Pressure from parents

The problem of pressure from parents is one that many parents face. Do you have any advice for this adoptive parent who is struggling particularly with expectations on potty training?

My parents have been wonderful with our little boy, and he with them. He regularly speaks to them on the phone, chirping in with “Hello Grandpa, Hello Grandma” every now and again. It is wonderful.

Seeing Red

Unfortunately our son is so good with them, that I think they have relinquished the thought of him being adopted. This in many ways is a good thing, but it has led them to believe that he should be in a different place – most notably with potty training.

I have been defensive on this subject to the point of actually being offensive to my father, whose brain mouth filter has seemingly stopped. He is resolute in his opinion that the wee man should be potty trained, when he mentions it, my own red mist descends and I can no longer hold my tongue.

My problem is two-fold:

• Should I be making more effort with potty training, even though I am not sure the boy is ready?

• How do I communicate my thoughts on potty training without it turning into WWIII?

Any advice is appreciated, thanks.

4 thoughts on “Pressure from parents

  1. Kat

    Hi there
    You don’t say how long your son has been with you.
    Our girl had toileting problems for the first 20 or so months and the ‘advice’ I was given by my parents drove me potty (haha).
    The problem was that they were normalising everything to the nth degree.
    I realise now that they did that because they love our girl so much, the thought that she may have been affected by her past was too much for them to bear so it was safer and easier for them to normalise, which is why they just didn’t get her difficulties with the loo.
    What helped us was her gaining confidence and spending lots of time with them so she started to ‘act herself’ in front of them, rather than presenting beautifully (which she is unfortunately an expert at). Once they began to see her every day ‘quirks’ they began to realise that some of her behaviours weren’t typical and began to listen to me and mum in particular really started to get it and at last I felt believed.
    They read a good book called Related by Adoption (from the BAAF website I believe) and started to read a little about attachment, which helped.
    I don’t know how much of a help this has been. I don’t even know if it’s practical for you to see them often.
    But maybe it’s a help to know you’re not alone?
    Good luck xxx

  2. Suddenly Mummy

    Hi there,
    Thankfully my parents live very far away so we manage to keep most of the details of our daily lives away from comment and ‘advice’, but potty training seems to be something that everybody has an opinion on! My Mum couldn’t stop telling me how she trained me at 18 months and that was what everyone did 40 years ago, etc. etc. She started lots of sentences with, “You just . . . ” as if it was the easiest thing in the world and the only barrier to us achieving it was my lack of knowledge about what ‘you just’ do! In the end I went on the internet and did a search for ‘signs of toilet training readiness’ – there are lots of these available. I printed one off and showed it to my Mum, pointing out where I felt that my little one wasn’t ready yet – he had hardly any of the signs at the time. She did calm down a bit after that. Of course, this doesn’t help you with the underlying issue of your parents not fully coming to terms with what it means to parent an adopted child – probably Kat’s advice above is a good place to start with that. Sadly, I think that, as adoptive parents, there’s always that sense that other people don’t ‘get it’, however well-meaning they are, and however much they love the children.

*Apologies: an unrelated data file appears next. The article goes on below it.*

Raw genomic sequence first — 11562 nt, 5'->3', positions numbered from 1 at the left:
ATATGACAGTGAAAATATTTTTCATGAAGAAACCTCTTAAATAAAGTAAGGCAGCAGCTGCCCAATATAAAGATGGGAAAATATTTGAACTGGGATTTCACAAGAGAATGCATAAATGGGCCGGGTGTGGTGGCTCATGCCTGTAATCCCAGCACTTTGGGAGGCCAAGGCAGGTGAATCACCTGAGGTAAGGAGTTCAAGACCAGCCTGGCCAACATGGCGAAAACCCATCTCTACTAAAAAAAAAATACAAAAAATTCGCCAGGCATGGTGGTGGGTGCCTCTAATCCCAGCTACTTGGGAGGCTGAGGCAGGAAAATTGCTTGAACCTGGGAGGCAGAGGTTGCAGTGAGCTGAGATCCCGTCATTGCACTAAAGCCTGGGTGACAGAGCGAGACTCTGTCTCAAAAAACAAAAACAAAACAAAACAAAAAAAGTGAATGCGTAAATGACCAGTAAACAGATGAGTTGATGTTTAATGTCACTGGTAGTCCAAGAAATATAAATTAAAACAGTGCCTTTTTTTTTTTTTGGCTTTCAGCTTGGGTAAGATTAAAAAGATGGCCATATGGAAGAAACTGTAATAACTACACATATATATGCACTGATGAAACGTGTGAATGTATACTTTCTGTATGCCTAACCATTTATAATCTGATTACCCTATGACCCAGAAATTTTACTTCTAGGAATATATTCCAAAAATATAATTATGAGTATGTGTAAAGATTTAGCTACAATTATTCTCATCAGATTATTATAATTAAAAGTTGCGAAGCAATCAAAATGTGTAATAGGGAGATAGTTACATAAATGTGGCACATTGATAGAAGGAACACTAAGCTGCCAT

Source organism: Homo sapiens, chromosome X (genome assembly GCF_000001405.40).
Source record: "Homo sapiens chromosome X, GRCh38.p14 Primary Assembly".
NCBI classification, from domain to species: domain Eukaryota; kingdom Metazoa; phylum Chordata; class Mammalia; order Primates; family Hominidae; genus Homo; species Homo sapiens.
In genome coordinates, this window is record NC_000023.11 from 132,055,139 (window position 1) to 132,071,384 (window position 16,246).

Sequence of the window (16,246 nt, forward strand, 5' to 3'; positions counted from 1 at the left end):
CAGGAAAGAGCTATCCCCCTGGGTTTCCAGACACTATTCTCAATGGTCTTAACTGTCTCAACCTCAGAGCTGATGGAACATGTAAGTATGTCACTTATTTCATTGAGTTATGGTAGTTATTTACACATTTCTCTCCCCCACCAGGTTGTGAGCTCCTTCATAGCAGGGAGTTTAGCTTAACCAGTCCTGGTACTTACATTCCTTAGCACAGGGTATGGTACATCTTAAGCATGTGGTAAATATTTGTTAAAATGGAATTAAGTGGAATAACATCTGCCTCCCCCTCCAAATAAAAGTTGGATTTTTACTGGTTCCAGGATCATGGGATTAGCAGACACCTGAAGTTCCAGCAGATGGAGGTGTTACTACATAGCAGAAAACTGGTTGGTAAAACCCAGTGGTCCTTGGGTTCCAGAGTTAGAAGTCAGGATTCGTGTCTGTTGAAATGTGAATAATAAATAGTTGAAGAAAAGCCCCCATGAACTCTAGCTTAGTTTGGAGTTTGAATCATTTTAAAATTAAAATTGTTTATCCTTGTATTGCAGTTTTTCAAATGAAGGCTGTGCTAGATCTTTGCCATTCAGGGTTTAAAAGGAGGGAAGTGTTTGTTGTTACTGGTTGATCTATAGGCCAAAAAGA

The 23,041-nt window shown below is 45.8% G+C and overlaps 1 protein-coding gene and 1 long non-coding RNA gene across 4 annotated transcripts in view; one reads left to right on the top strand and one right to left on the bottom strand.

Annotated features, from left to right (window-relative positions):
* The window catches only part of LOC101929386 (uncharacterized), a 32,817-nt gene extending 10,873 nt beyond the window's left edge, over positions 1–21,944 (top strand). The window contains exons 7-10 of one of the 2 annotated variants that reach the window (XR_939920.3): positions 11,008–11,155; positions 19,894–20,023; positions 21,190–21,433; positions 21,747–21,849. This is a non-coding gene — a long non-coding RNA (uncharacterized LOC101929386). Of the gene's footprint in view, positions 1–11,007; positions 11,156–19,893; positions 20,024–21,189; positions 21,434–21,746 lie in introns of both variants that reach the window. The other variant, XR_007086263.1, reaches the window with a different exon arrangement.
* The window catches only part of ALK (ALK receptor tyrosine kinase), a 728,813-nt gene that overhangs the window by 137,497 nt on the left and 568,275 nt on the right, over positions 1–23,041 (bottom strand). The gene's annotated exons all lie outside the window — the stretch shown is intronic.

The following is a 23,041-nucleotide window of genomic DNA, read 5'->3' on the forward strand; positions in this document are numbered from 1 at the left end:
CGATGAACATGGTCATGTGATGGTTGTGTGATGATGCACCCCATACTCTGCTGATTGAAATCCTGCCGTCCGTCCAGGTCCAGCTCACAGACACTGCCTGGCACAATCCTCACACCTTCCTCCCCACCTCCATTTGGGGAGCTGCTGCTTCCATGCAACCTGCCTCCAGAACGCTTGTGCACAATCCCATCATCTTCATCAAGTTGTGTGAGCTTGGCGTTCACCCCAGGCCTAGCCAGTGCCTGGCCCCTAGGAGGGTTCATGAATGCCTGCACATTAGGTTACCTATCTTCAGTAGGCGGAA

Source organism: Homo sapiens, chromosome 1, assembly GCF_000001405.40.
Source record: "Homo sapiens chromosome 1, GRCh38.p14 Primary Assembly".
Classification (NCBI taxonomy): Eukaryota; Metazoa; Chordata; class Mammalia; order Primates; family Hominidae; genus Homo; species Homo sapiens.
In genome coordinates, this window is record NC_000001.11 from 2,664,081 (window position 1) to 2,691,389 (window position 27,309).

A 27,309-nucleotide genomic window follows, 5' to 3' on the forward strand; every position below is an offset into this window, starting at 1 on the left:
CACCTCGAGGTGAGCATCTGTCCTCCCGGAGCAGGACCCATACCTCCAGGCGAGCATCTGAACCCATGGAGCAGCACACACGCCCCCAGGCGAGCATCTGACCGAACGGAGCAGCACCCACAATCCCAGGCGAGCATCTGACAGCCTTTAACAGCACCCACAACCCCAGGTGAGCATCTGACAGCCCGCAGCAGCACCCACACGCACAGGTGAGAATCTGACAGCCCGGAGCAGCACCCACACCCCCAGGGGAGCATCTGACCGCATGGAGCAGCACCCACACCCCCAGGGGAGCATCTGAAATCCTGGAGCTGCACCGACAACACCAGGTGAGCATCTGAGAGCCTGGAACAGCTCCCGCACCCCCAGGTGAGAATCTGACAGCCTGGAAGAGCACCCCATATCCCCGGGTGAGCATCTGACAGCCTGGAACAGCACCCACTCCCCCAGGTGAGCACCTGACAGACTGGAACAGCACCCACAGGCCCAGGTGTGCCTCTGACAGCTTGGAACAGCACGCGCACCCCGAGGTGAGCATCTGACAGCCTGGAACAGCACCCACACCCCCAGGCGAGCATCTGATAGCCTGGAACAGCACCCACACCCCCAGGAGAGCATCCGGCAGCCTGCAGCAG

3. Helen

    Hi we’ve just started potty training out 2 1/2 yr old – he’s been with us approx 2 years and its been hard work. I would definitely make sure you feel that he and you are 100% ready for it as it can be stressful and if you are already dealing with different stresses and behavioural triggers already then it will just pile on top. It does sound like your parents are trying to normalise it for themselves which I get – my in-laws did the same as the truth can feel too much. We did the same as the above and asked them to read a couple of books and they saw some of the less ‘normal’ behaviour which highlighted why we do have to parent differently. They still don’t fully get it but I’ve got to the point now where I am able to ignore some of the less helpful comments. It’s tough especially when it’s your parents so I hope it resolves itself soon for you.

  4. Laura

    That must be hard for you to deal with! I would say trust your judgment as his parent on whether or not he is ready. We got an Usborne book from the library on toilet training your toddler. It had a very useful section on how to know if your child is ready. Perhaps you could get a similar book and show it to your parents? Is is possible to sit them down and ask them to respect your parenting and trust you to do things at a pace you and your son are ready for? As much as they would like to help, you are his parent and they need to respect that and give you autonomy. I hope you manage to resolve the situation, but please don’t rush into toilet training – it won’t be much fun for anyone!


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